What is a business partnership?
The term “Partnership” has a specific legal meaning, but for the purposes of
our discussion let’s use partnership in a generic sense. In a generic sense
groups of people can form a business partnership together using various
legal entities as the platform.
Examples of entity platforms: Some examples are: limited and general
partnerships, corporations (S and C), and limited liability companies (LLCs).
“Business Partners” in these entities can be individuals, trusts, corporations,
LLCs or other partnerships. Often called shareholders, members, or partners.
Why do people form Business
Complementary skill sets. Cover more ground and improve your chances
of success by joining up with the right person. Two people working toward a
common goal can accomplish more than they could as individuals.
Money. The necessary capital to get started. Spread the risk. Shared
equipment or expenses.
Appearance. Two people working together have a much more professional
and competent appearance than does an individual.
Support. Someone around who can motivate you. Bounce ideas. Shared
Why people should not form Business
Partners in a general partnership are jointly and individually liable for the
business activities of the other. You can limit this by using certain entities.
LLC for instance.
You will have to share profits.
You do not have total control over the business. Decisions are shared, and
differences of opinion can lead to disagreements, fights and litigation.
A friendship or familial relationship may not survive a partnership.
What should I consider before I Partner
Know the statistics. All partnerships end. Really.
Loner? Not always the best way for the typical entrepreneur to organize a
Who am I? Really.
Who is my potential partner? Really.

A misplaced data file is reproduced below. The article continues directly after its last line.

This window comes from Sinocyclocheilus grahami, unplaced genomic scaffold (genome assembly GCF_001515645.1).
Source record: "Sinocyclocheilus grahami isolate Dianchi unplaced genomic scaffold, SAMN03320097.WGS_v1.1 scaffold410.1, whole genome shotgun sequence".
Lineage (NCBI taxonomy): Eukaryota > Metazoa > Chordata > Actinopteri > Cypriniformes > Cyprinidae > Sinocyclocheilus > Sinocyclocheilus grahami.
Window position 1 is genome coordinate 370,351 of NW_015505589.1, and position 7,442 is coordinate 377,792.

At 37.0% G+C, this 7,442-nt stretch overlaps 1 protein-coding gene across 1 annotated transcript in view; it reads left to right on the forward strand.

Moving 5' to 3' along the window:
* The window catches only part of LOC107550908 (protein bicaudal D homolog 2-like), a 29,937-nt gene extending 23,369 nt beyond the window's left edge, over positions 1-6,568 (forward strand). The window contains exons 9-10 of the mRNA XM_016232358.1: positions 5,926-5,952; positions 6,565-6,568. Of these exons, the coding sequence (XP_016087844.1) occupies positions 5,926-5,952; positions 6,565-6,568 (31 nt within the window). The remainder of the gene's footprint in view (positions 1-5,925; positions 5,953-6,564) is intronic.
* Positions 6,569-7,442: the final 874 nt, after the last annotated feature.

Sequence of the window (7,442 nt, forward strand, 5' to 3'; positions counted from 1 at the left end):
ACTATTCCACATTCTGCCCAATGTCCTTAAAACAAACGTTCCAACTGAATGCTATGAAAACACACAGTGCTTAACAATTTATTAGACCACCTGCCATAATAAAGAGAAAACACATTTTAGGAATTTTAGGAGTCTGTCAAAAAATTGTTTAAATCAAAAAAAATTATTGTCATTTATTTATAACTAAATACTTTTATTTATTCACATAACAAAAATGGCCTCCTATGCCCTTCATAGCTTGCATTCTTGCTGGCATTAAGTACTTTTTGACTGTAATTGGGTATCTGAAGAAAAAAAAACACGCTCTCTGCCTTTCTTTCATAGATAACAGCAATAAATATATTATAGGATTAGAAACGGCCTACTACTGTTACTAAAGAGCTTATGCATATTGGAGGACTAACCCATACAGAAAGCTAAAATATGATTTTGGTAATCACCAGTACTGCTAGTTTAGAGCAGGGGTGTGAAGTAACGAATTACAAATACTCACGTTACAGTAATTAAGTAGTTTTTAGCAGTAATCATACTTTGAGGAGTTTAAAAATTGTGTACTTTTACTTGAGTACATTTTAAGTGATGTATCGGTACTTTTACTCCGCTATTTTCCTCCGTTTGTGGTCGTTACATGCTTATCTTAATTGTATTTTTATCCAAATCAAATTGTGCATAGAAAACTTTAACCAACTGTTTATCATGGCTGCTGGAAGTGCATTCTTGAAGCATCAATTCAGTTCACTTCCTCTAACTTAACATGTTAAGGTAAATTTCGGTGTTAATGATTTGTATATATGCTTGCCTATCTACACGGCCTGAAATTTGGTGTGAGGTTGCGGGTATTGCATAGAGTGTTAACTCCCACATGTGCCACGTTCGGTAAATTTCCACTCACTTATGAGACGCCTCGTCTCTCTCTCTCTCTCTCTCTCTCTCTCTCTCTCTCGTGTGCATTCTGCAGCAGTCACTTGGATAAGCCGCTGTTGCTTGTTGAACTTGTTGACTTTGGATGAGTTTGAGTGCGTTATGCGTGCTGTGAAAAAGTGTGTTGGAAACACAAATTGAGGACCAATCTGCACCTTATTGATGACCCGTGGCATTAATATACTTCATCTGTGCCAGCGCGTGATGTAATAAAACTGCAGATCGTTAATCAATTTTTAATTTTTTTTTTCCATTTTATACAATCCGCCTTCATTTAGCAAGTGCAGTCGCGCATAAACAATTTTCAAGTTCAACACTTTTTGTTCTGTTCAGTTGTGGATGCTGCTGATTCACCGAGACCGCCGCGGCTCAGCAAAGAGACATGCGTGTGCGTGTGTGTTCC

Do we …
have the same motivation, values and similar work habits?
communicate well with one another in a pleasant, respectful and comfortable
Similar financial goals for selves and company?
Are there any steps I might take before
Interview each other. Check each other’s personal finances. Check out
each other’s personal lives.
Test drive the relationship. Employee first. Projects together.
Each own your own operation first before forming.
Probation period as partners. Quick out within the first year or two.
Graduate up - percentage ownership.
What is a good way to proceed?
Write it out. With any business formation, the details and obligations should
be agreed upon by all parties, clearly defined, and written out. You will
need that written guidance when things go wrong.
Decide on Control: One or the other; both? Democracy or dictatorship?
Does respect and fairness mean equal? Every business, including
partnerships, needs a boss. If you decide to go the partnership route, make
it a 60/40 or 70/30 split. Then you and the business have a point person for
accountability and overall operational control.
50/ 50 exists. Tie breaker for those.
Confidentiality: Can you trust the partner to keep secrets? If not … do not
do it. It is a good idea to add language requiring confidentiality. Also good